Day 53: In The Mix!


One of the most powerful features of SCSS is mixins. I mentioned in my last post that CSS preprocessors give writing CSS more of a programming feel and mixins in SCSS are a prime example of that. A prevalent concept in modern programming languages is Don’t repeat yourself (DRY) and mixins are a great way to properly handle code that has to be used in many parts of a project. Mixins are blocks of reusable CSS declarations that can be used though out a project.

Creating and using mixins is a simple process. Mixins are declared by using the @mixin directive, followed by the name of the mixin, and the reusable code is input within curly braces. To use a mixin, one must simply add the @include directive followed by the mixin name to the desired selector and the code defined in the mixin will be included when the SCSS is compiled to CSS. The next level use and creation of mixins is a bit more complex.

Mixins can be used with with more complex programming concepts. For example, arguments can be passed though mixins and default values can be defined for parameters. Conditional statements can also be used with mixins. A mixin can become as complex as the engineer(s) need them to be.

Until next time!


Day 52: Sassy!


In the world of Front-End Development , use of a CSS preprocessor is of massive import. Today, there are many CSS preprocessors available for teams and engineers alike to use, such as LESS, Sass, SCSS, and Stylus. It is very common for Front-End Development frameworks, such as Bootstrap and Foundation, to be built using a CSS preprocessor. Preprocessors empower designers and programmers to optimize their CSS utilization by systemizing the process. The benefits of using a CSS preprocessor are many and they are definitely here to stay.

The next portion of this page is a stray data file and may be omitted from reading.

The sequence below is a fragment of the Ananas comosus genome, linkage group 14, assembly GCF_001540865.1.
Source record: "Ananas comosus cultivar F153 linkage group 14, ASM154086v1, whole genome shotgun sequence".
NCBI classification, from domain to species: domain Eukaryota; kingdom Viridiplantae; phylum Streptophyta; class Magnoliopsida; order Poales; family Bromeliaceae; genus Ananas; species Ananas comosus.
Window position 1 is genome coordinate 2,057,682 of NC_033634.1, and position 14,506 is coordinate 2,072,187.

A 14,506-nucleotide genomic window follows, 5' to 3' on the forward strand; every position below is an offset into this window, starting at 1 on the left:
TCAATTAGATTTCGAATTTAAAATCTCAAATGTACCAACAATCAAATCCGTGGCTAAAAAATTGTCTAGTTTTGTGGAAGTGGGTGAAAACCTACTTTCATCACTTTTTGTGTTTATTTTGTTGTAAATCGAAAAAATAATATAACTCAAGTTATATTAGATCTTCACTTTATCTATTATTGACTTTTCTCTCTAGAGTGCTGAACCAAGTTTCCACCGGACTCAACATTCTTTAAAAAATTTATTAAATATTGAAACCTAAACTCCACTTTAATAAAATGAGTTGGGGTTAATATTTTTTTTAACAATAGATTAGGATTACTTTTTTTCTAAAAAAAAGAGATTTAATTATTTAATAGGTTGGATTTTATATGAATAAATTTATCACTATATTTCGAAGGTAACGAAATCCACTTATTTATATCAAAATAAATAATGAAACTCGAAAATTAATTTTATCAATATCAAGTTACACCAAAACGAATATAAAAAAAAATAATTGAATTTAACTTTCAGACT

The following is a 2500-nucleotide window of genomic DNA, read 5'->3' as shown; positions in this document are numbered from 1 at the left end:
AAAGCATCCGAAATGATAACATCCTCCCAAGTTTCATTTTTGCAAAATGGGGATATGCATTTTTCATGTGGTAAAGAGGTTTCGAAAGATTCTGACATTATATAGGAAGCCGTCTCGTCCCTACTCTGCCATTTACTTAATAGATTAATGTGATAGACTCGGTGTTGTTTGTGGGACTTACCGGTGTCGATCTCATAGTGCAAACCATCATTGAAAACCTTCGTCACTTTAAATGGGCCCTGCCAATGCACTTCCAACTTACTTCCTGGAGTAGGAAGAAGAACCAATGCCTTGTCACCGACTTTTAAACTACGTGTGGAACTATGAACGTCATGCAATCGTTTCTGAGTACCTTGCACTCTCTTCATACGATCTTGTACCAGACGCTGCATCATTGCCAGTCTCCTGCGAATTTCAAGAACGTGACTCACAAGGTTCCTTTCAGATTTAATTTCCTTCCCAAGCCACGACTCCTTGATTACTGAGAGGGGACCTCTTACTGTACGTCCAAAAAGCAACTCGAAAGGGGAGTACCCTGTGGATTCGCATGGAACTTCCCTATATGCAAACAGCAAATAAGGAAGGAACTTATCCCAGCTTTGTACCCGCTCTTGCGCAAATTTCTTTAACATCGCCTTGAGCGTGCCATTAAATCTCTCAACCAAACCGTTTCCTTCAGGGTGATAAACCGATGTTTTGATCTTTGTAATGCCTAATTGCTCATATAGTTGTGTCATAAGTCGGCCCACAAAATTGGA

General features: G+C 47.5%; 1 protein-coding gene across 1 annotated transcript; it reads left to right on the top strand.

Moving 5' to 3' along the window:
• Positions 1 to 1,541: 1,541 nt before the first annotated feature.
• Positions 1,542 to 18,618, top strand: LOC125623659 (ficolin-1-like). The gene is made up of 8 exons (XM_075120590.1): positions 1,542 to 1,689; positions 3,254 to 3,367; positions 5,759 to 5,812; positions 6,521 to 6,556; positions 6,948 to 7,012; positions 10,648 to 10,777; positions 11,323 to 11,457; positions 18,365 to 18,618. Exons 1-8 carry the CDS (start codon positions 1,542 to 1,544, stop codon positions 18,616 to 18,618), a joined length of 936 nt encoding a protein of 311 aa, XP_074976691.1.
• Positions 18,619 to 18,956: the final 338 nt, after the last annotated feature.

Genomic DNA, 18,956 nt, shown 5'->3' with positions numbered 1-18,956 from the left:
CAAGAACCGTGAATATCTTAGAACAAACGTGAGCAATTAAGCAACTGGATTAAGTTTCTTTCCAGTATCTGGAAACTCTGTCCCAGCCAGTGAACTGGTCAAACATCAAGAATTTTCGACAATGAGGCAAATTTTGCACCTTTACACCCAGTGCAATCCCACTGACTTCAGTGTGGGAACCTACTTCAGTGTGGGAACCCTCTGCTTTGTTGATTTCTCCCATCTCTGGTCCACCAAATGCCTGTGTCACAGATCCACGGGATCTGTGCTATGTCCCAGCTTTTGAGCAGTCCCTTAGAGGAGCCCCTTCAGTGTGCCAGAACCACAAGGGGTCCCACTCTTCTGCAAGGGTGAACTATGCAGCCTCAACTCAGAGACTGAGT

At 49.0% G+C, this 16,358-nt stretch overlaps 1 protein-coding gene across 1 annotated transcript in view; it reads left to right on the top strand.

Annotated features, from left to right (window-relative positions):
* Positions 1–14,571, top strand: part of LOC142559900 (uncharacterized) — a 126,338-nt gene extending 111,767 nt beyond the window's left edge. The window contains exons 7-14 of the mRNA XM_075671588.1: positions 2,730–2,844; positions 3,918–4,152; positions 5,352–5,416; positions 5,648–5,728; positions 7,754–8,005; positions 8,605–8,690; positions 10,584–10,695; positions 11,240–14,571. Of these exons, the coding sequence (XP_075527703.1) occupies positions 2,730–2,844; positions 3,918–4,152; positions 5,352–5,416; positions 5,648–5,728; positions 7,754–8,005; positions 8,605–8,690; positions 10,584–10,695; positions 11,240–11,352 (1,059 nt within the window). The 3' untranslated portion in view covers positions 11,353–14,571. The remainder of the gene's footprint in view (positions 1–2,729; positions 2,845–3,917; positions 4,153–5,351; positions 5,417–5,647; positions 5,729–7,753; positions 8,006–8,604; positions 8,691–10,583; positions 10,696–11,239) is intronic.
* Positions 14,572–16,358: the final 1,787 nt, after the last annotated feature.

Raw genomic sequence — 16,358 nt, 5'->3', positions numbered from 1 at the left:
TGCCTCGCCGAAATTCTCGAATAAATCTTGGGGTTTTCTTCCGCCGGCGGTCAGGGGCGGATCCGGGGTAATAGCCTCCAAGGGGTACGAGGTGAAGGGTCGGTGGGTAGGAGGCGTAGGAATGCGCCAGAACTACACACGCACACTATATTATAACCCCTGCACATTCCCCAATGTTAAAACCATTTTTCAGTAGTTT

Preprocessors are very beneficial. While many will argue that creating CSS is not technically programming, using a CSS preprocessor gives creating stylesheets a programming feel. In almost all preprocessors selectors can be nested, extending the rules from parent selectors to their children. Reusable variables are also common in preprocessors, which allow for code to be more modular and readable. Like many programming languages, developers can utilize many built-in functions and, if they need a custom solution, create functions of their own. Once the code is processed into CSS, the resulting stylesheet is standardized and easy to read. Above all, CSS preprocessors are more programmer friendly than standard stylesheets.

In my own studies, I have decided to make SCSS my preprocessor of choice. In my opinion, SCSS has syntax more similar to vanilla Javascript, which I really like. Using SCSS has helped me be more efficient writing CSS. I really enjoy using partials, which make my code so much more organized, especially when stylesheets become really long. I also like that pure CSS is valid SCSS, so if I’m in a crunch I can find a way to solve an issue in CSS and it won’t break the rest of my code. I look forward to continue mastering SCSS!

Until next time!